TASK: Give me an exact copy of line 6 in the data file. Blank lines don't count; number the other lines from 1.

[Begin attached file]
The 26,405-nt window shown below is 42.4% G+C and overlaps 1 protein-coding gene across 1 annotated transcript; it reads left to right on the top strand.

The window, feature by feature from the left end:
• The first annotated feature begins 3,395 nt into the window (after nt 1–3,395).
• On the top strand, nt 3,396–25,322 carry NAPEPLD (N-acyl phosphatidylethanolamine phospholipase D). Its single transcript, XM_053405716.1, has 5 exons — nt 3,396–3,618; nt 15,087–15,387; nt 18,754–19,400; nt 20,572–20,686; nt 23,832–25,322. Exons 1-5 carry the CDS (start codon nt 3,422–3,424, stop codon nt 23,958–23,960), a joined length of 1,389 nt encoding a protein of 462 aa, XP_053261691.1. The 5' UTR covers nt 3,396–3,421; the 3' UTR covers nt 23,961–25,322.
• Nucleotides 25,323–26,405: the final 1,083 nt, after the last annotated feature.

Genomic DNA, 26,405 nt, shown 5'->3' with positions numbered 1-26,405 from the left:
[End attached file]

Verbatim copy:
Genomic DNA, 26,405 nt, shown 5'->3' with positions numbered 1-26,405 from the left: